Anonymous
Anonymous asked in Politics & GovernmentPolitics · 10 years ago

Why is conscription a sensitive issue in Canada?

WWII

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  • Tdot
    Lv 6
    10 years ago
    Favorite Answer

    To understand why it was a sensitive issue in WWII, we need to go back to the WW I conscription crisis of 1917.

    As a dominion, Canada entered the war by default when Britain declared war on Germany. While voluntary enlistment was high in English Canada, many in French Canada felt this wasn't their war to fight but Britain's. Many also felt their language/culture was not being respected if they did join. There were no French units for example, and instruction was only in English. The lower level of volunteers within the French Canadian community created ire with English Canadians.

    The Conscription Crisis of 1917 effectively drove a wedge in English French relations that is still felt today.

    During World War II, there were French units and these units were better accepted than during the first war. The controversy was actually centred at home. Given the wounds that were still healing from the 1917 crisis, Prime Minister William Lyon Mackenzie King ran an election campaign promising to limit overseas involvement in the war and pledging that there would be no conscription. This was one of the main reasons he was elected for another mandate.

    It quickly became clear that conscription would be required for the overseas war. Mackenzie King held a plebiscite in 1942 to relieve him of his pledge and allow conscription. This was overwhelmingly approved by English Canada and strongly opposed by French Canada. This re-opened the wound between English and French Canada.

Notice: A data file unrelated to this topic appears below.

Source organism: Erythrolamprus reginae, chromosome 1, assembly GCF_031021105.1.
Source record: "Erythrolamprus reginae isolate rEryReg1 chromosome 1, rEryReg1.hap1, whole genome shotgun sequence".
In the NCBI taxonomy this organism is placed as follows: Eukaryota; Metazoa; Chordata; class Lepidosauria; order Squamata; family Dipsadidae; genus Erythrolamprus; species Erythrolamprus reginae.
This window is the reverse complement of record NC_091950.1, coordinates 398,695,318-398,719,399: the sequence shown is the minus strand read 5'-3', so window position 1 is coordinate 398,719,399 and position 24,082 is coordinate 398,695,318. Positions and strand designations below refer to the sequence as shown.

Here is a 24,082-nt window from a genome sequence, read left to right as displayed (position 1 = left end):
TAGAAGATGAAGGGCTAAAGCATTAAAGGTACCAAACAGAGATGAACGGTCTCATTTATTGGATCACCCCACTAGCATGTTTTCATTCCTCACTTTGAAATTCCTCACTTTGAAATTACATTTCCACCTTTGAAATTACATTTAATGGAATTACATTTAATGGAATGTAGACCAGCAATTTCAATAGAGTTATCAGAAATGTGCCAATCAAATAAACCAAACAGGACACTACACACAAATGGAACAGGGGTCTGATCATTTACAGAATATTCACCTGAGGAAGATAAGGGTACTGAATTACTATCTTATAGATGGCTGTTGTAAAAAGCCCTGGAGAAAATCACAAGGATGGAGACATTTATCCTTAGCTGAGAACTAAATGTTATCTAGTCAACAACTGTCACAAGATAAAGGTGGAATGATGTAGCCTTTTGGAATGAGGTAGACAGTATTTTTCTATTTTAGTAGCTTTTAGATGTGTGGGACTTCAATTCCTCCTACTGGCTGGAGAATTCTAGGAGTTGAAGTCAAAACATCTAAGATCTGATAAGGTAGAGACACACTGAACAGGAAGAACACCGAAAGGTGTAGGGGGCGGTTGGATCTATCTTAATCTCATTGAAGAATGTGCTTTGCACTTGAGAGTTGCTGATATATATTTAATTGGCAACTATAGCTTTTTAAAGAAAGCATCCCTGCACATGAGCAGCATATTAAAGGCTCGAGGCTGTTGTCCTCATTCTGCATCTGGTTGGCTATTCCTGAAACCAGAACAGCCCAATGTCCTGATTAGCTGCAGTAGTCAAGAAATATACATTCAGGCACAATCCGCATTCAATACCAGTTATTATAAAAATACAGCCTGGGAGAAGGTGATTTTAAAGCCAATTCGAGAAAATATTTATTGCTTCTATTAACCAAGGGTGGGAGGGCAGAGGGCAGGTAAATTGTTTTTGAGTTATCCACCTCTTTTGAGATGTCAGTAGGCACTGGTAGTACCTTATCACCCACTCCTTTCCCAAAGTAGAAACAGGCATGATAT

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  • 10 years ago

    Canada suffered immense casualties relative to its population during World War I with voluntary enlistment. When World War II came around, Canadians didn't want to foot an inordinate share of the butchers' bill again. There was and is a perception that the British Generals who commanded Canadian troops during both wars, were more careless with Imperial lives than those of British citizens. The same idea is prevalent in Australia and New Zealand. Despite this, Canadians again volunteered in large numbers for World War II.

    Later, during the Vietnam War, American draft dodgers fled to Canada which did not have conscription, and where there was no extradition, if the accused person was suspected of an act which was not a crime in Canada. Canada had no conscription law at the time (still doesn't), so draft dodgers were not extradited to the USA to face trial for evading conscription. Still, because of Canadians' traditional support of their own military in times of war, draft dodgers from the USA were seen as outcasts rather than welcomed with open arms, by traditional Canadian society.

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  • Anonymous
    10 years ago

    Conscription was not required in Canada during WWII because of the mass amounts of volunteers. Pretty much every able bodied man in Canada immediately joined the military on their own after Britain declared war on Germany. Americans did not want to go to war and needed to be drafted. Unlike today, in the 1930's America saw Britain as enemy number 1 while Canada was an extremely close British ally.

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  • 10 years ago

    I’m not bashing our northern friends but I’d think without conscription Canada’s army could be counted on one hand.

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  • Poe
    Lv 5
    10 years ago

    Too many Frenchies up there.

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